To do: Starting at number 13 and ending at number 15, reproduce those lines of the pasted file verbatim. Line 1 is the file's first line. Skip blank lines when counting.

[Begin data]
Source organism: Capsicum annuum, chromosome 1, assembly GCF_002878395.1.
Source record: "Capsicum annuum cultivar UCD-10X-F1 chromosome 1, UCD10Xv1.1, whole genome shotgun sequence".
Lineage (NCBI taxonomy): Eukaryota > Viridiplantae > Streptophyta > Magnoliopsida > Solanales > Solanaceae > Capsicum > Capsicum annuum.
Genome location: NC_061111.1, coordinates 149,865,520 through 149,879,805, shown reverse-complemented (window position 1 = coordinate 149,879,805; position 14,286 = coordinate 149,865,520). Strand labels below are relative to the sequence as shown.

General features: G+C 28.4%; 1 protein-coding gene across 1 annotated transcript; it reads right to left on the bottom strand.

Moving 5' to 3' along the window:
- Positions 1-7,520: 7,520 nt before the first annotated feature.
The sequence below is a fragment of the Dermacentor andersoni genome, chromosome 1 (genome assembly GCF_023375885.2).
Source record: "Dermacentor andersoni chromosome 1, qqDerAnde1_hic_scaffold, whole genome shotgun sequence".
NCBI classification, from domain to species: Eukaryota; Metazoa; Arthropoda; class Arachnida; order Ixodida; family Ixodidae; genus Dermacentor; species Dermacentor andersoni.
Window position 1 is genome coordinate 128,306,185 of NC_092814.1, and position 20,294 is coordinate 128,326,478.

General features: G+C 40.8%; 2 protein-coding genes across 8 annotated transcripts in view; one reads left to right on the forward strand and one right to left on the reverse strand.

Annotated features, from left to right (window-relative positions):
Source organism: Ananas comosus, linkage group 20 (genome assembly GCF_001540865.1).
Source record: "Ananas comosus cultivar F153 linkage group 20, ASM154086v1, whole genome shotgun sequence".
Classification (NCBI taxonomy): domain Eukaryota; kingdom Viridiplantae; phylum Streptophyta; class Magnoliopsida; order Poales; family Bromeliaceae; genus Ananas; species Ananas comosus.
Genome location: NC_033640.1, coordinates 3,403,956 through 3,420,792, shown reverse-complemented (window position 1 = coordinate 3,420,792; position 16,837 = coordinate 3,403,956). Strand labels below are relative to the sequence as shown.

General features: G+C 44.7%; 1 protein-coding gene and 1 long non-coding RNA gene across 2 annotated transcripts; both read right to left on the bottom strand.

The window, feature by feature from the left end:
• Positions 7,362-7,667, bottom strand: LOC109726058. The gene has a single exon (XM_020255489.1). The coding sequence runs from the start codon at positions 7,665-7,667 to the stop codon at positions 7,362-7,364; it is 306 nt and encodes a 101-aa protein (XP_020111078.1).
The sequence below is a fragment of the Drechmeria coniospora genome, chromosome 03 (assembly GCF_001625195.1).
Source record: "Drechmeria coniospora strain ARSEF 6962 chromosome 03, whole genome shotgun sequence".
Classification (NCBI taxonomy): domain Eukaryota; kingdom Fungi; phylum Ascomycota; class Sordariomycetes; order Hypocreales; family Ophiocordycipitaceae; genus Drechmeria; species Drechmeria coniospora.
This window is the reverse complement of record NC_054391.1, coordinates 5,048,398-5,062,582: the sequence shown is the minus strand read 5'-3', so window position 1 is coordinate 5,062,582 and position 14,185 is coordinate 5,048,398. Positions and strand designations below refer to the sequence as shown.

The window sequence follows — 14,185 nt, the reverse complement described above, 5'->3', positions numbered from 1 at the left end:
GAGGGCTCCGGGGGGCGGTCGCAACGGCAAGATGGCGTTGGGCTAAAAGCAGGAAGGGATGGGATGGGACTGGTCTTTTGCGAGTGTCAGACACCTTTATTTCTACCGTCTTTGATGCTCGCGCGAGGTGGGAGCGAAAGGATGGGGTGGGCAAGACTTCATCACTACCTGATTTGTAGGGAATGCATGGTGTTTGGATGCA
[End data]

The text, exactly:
Annotated features, from left to right (window-relative positions):
Source organism: Ananas comosus, linkage group 20 (genome assembly GCF_001540865.1).
Source record: "Ananas comosus cultivar F153 linkage group 20, ASM154086v1, whole genome shotgun sequence".